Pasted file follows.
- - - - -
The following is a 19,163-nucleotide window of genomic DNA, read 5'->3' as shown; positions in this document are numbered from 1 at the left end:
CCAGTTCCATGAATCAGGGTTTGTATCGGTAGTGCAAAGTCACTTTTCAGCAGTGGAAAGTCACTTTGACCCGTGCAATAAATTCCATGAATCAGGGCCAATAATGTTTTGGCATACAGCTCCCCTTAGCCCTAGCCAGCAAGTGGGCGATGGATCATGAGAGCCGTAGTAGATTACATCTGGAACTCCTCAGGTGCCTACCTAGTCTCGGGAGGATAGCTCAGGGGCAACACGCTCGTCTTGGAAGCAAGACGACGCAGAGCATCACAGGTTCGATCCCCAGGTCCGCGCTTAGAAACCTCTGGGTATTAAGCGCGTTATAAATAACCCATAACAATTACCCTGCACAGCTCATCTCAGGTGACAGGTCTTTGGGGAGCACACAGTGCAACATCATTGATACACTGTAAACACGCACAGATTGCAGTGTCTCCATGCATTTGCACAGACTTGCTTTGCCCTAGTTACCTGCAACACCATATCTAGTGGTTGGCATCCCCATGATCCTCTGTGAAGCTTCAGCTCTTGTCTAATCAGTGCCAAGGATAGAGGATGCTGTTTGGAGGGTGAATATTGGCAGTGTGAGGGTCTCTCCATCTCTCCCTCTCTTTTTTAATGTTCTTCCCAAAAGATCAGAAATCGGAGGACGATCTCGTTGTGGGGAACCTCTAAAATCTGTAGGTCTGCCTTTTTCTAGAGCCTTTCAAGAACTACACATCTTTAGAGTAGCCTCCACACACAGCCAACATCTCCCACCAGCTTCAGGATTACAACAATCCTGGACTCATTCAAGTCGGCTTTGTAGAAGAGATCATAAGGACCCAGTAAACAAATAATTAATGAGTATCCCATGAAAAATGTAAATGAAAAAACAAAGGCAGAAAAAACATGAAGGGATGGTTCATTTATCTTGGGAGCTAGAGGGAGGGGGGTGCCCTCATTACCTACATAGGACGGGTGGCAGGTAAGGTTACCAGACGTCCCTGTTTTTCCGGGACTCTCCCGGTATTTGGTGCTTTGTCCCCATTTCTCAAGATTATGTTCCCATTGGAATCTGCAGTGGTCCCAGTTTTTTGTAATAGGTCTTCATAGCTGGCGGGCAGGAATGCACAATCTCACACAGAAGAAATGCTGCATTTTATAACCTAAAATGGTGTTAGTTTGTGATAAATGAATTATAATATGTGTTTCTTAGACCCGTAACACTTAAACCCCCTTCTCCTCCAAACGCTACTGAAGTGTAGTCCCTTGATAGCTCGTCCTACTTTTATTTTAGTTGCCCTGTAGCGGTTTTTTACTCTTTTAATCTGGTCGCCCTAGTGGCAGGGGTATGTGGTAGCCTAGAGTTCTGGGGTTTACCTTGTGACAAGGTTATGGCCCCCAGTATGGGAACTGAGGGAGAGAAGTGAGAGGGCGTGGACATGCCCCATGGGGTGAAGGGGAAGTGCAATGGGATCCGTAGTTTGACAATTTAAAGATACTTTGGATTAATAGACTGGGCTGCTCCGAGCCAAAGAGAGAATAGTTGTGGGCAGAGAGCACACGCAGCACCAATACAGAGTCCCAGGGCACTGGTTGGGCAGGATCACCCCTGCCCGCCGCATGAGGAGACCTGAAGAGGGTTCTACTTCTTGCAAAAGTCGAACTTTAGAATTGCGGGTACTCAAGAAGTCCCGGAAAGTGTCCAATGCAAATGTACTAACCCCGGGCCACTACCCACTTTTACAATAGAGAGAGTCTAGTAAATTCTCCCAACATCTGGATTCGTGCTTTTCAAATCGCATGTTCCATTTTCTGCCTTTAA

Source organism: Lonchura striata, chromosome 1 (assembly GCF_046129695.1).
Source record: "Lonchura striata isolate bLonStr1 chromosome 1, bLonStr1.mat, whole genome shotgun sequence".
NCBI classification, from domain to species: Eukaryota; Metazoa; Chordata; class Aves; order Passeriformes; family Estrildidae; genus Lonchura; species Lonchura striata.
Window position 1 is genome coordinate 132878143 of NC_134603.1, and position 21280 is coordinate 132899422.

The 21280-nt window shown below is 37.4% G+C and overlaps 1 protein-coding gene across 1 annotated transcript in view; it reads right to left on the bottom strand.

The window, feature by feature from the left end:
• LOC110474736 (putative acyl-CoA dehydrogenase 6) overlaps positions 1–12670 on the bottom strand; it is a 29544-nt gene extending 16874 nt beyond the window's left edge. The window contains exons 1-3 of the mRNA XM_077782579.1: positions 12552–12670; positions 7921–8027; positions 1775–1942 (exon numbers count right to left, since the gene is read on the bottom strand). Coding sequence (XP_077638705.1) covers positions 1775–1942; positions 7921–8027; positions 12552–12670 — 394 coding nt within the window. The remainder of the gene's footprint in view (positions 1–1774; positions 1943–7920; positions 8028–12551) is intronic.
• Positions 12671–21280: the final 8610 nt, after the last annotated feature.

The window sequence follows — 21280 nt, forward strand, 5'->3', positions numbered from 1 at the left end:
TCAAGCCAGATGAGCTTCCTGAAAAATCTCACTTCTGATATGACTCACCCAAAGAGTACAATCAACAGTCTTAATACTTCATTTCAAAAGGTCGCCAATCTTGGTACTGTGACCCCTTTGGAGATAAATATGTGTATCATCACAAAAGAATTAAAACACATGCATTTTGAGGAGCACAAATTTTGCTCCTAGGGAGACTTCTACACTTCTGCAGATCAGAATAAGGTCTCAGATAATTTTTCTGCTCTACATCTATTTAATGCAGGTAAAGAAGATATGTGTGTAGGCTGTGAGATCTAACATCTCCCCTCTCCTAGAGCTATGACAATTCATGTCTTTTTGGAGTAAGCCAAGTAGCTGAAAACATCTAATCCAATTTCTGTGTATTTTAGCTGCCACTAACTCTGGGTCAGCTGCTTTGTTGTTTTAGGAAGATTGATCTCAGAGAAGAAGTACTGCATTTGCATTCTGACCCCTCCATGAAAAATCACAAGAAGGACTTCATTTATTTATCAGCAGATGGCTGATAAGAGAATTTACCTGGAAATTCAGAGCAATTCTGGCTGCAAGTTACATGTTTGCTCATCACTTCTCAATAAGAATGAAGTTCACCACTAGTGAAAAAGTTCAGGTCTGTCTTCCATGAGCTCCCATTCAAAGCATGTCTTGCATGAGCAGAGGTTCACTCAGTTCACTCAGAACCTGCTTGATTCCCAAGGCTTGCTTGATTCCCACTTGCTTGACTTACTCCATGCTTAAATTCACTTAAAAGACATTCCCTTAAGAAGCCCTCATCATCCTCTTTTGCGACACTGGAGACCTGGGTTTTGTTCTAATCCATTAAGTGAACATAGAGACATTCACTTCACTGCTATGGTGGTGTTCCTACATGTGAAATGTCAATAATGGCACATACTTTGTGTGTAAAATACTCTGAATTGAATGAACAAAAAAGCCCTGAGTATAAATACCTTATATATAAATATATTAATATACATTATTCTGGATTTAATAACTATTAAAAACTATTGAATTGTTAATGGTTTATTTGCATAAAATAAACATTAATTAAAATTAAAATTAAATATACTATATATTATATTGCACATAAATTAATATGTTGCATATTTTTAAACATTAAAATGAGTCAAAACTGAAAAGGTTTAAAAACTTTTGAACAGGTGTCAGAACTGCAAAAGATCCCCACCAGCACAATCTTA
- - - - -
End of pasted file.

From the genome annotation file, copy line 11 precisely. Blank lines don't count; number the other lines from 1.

The window sequence follows — 21280 nt, forward strand, 5'->3', positions numbered from 1 at the left end: